My glut crop this week is chilis. The chooks get bucketfuls. They like chilis. Birds (all kinds) have no receptors for capsaicin, so they’re immune to chili heat. An evolutionary strategy from chilis to get their seeds spread I guess. There are some chilis in my garden from about November till well into winter, but this is about the peak of the season when I make Chili Jam , Pickled Chilis, Tamarillo and Chili Sauce, Kasundi, and Dried Chilis and Chili Powder so I’ve got something to add some spice to late winter and spring cooking.
But there’s a limit to my enthusiasm for preserving. I find it easier most of the time to organise my gardening to have something fresh than it is to preserve, and better in all sorts of ways. I never freeze or bottle vegetables or fruit these days. Having a tiny freezer in my tiny fridge is part of it – fridges are electicity guzzlers. If I calculate in the cost of electricity or gas to bottle or freeze the saving starts to disappear rapidly. But mostly it’s because I’ve learnt that they tend to stay in the freezer or on the shelf whilever there is a fresh alternative. Even when my garden is a tribute to neglect, the way it is right now, there is always something fresh that I’ll go for in preference to the frozen or bottled produce.
Once I have some chili hot condiments for us and for gifting, and some dried and pickled chilis for adding some heat to cool-of-the-year dishes, I still have bushes full of chilis. Chilis Rellenõs are a really good way to use lots of chilis in a party plate. They are astonishingly not-hot for something made with whole chilis. The oil in the frying and in the cheese filling mellows out the chili heat so that even people who are not red-hot spice lovers go back for seconds and thirds.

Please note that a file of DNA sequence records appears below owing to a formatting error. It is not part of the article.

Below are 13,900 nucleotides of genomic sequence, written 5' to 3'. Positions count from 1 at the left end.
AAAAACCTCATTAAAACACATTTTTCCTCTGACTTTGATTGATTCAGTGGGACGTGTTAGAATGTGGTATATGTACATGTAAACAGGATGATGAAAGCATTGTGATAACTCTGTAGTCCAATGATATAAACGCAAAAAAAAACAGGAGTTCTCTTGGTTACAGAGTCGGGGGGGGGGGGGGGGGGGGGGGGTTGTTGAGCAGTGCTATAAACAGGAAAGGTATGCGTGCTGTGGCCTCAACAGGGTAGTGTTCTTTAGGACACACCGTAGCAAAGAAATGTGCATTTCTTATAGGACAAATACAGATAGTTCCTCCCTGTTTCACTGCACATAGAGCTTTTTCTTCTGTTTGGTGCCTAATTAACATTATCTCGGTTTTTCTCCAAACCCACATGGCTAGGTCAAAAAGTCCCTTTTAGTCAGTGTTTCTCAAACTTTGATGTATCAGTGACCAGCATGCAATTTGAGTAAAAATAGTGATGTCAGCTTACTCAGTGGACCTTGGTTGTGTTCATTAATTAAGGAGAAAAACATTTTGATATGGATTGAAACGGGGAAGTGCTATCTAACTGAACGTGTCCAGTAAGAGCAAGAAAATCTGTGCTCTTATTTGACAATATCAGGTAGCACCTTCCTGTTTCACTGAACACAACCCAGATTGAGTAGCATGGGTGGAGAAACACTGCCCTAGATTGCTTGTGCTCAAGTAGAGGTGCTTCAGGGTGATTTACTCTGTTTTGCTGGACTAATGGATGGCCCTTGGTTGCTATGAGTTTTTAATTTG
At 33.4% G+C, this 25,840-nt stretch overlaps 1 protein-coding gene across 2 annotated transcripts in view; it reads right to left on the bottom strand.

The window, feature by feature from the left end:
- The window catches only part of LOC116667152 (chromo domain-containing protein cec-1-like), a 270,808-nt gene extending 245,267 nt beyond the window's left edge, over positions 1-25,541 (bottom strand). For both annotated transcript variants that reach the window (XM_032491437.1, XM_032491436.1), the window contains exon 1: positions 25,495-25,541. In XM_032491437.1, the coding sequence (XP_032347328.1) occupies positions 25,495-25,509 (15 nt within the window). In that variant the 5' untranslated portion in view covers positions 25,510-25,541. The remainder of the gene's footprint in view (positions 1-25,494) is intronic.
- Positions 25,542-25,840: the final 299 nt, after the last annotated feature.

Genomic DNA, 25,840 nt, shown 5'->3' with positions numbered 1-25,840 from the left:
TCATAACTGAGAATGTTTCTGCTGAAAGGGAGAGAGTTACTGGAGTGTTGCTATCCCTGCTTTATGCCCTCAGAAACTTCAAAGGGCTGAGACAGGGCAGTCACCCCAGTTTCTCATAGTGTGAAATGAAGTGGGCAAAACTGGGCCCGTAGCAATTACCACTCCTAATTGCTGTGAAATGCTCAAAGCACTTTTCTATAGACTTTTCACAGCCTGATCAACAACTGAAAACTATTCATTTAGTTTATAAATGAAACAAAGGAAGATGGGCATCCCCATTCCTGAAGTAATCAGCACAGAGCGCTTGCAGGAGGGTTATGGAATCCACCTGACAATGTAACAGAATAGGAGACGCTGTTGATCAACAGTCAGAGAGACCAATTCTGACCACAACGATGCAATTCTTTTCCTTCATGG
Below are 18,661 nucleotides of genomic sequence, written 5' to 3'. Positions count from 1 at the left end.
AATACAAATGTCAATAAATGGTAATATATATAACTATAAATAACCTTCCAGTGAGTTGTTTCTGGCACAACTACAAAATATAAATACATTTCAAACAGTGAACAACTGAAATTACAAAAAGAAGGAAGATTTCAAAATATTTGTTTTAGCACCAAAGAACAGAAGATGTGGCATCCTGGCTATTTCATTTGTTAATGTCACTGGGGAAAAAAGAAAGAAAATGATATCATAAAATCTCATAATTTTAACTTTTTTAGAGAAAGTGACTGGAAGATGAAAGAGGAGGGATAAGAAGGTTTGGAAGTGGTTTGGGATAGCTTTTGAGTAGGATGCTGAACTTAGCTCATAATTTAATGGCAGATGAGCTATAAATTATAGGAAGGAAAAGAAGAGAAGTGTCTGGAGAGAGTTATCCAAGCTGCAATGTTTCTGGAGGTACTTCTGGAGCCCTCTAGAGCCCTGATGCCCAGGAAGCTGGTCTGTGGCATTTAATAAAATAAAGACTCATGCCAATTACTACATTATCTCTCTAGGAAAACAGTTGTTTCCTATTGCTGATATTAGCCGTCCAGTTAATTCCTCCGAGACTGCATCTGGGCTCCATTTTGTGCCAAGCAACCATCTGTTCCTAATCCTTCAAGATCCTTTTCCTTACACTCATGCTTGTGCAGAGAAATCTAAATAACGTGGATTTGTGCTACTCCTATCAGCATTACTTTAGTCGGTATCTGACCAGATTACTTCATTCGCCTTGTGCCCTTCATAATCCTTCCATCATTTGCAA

Makes two dozen Bishop’s Crown chilis.
Wear gloves, or really remember not to touch your eyes for hours, to deseed your chilis. Cut the top off each one and pull out the seeds. I use the blade of a thin knife to swivel round inside, then rinse the seeds out under running water. Make the hole as small as you reasonably can, so the filling stays in.
Separate two eggs. Keep the whites for the batter. (You may find it a little easier to whisk the whites if the eggs are a day or two old – very fresh eggs can be a little harder to whisk).
Blend the yolks with some cheese. I use 80 grams of feta and 4 dessertspoons of cottage cheese, but you can use whatever mixture of cheeses you like. You are looking for a smooth filling the texture of cream cheese. Add a cup of herbs and blend in. My first choice is lemon basil, mint and dill – all cool herbs. But again, lots of substitutions are possible.
Use a teaspoon and your thumbs to fill the chilis.
Beat the egg whites with an egg beater until they form soft peaks. (This will really truly take a matter of seconds).
Sift two-thirds of a cup of plain flour or besan with a pinch of salt. If you use wholemeal flour, discard the coarser bran you sift out.
Mix the sifted flour with two-thirds of a cup of milk to make a batter that’s just a little bit runny, then fold the batter into the beaten egg whites.
Heat about 2 cm of oil with a high smoke point in a heavy bottomed fry pan. (I use light olive oil for frying like this.)
Dip each filled chili in batter, coating it completely, then drop it into the hot oil. They will take just a few minutes each to cook, and it’s best not to overcrowd the pan. Use tongs to turn them so they brown on all sides, then drain on brown paper.
They’re at their best served hot, with a cold drink and some good conversation (or salsa music!)